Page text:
How is your time with God going in this new year? If you’d like to give it a boost, I have added onto last week’s blog and given you five more ways to reignite your quiet time.
- Sing the Psalms
The Psalms literally mean “songs” and each of them was written to a score of music. With that in mind, consider singing them during your quiet time with God. Make up a tune or you may find some psalms that sound familiar because someone has already recorded them to music as contemporary worship songs or choruses.
Scripture is full of admonition to “sing.” It’s the most reiterated command in Scripture. So, do it…with God’s “hymn book.” Some great songs to start singing are Psalm 5 (Give ear to my words, O Lord), Psalm 25 (Unto Thee, O Lord, do I lift up my soul…) and Psalm 32:7 (You are my hiding place… all of those are from the King James Version if a tune happened to come to your mind).
Either use your device in your quiet time (through a Bible app or to play worship music to enhance your quiet time) or turn it off. I’ve found eliminating the distractions of notifications on my phone (or better yet, turning it off) helps me stay focused on what God wants to say, instead of putting Him on hold to read a text, respond to an alert, or keep checking for a message or email I’m hoping to receive.
What did we do before we brought our mobile phones with us to our quiet time with God? We let the answer machine take the calls or we unplugged the ringer altogether. When the Almighty is waiting to get up close and personal with you, the rest of the world with its demands on your time or attention, can surely wait in line.
3. Praise Him Through the Alphabet
Psalm 100:4 tells us to “Enter His gates with thanksgiving and His courts with praise.” When we heed that Scriptural command, it keeps us coming into His presence reverently, by praising Him for Who He is, rather than immediately demanding His attention to our concerns.
Enter your devotional time by praising Him, alphabetically. Simply recite the ABCs with an attribute of His (or as many as you can think of) for each letter of the alphabet. For example:
A – God, you are amazing, awesome and above all.
B – You are bountiful in all your blessings and beholding of glory.
C – Lord, you are capable, credible, consistent and comforting.
D – You are dependable, my deliverer, and deserving of praise.
Say as many attributes of His that you can think of for each letter and you may find if you start doing this daily, you can even come up with new ones each time. I guarantee you can cover every letter of the alphabet many times over when praising the attributes of God, even if you have to use “x” as a second letter – as in “extraordinary” or “extra-loving.”
4. Hide the Word in Your Heart
In Psalm 119:11 David said, “I have hidden your word in my heart that I might not sin against you” (NIV). Scripture also tells us to meditate on God’s Word day and night so we will be careful to do all that is written in it and so we may be prosperous and have success (Joshua 1:8).
In short, we are commanded to memorize God’s Word, but we tend to make excuses for doing so, mostly blaming our failing memory. Anything we read or hear or recite continuously will eventually become etched on our minds and hearts and will roll off our tongues. Find some favorite, helpful, or comforting verses to read or recite over and over, not just in your quiet time, but throughout the day so you can be one who hides God’s Word in your heart. Another way to do this is to read through the Proverbs – one chapter for every day of the month, beginning with the first day of the month – and by the end of six months or more, you should have several Proverbs hidden in your heart and wisdom rolling off your tongue.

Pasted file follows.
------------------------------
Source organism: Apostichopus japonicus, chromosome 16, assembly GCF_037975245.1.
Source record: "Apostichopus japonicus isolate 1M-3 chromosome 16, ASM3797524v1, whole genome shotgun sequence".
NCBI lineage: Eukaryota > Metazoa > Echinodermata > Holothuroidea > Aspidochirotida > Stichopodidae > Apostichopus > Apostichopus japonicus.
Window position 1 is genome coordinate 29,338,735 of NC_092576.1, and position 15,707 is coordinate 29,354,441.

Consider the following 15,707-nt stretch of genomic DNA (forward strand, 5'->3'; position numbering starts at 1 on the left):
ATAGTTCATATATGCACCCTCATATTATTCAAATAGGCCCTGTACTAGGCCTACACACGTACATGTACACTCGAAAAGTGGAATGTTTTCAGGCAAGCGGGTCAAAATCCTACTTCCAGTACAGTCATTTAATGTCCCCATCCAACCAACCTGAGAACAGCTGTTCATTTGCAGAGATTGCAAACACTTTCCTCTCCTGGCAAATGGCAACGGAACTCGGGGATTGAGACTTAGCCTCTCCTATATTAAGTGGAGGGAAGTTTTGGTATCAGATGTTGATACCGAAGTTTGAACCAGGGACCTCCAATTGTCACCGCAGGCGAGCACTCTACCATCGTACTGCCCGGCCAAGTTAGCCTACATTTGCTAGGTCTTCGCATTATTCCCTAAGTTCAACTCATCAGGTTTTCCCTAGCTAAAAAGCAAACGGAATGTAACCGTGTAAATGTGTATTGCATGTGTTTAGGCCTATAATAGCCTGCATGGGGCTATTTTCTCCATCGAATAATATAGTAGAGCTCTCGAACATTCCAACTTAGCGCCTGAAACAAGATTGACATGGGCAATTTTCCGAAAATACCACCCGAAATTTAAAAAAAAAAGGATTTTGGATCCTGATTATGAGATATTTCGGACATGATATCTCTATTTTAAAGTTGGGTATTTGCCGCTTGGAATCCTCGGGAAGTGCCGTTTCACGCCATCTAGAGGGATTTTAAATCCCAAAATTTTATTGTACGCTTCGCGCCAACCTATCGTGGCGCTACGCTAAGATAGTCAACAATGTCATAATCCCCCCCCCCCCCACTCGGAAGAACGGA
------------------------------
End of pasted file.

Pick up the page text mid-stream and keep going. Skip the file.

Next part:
5. Switch It Up
If you’ve grown accustomed to a certain translation of the Bible, I encourage you to switch the translation you prefer to read, in order to get fresh eyes on verses that may hit your heart in a whole new way. All Scripture – regardless of the translation – is not only inspired by God and profitable for teaching, reproof, correction and training in righteousness (2 Timothy 3:16), but it is also “living and active and sharper than any two-edged sword” (Hebrews 4:12). One of the ways God’s Word is active is the way it can pierce your heart anew when you’re reading a familiar verse in an unfamiliar translation. Verses you may have passed over before (or applied to a certain situation in your past) can impact you in a whole new context when read in slightly different wording.
Have you ever witnessed new believers come alive with a passion for God and His Word — a passion that you wish you still had? After years of discipling new believers I’ve noticed two primary reasons for that: 1) they were reading God’s Word for the very first time and found it amazing that it applied to them; and 2) they were, in every case, reading a more contemporary, easy-to-understand translation that spoke to them powerfully. Let the Word come alive, once again, during your quiet time by switching to a different translation temporarily for the sake of variety.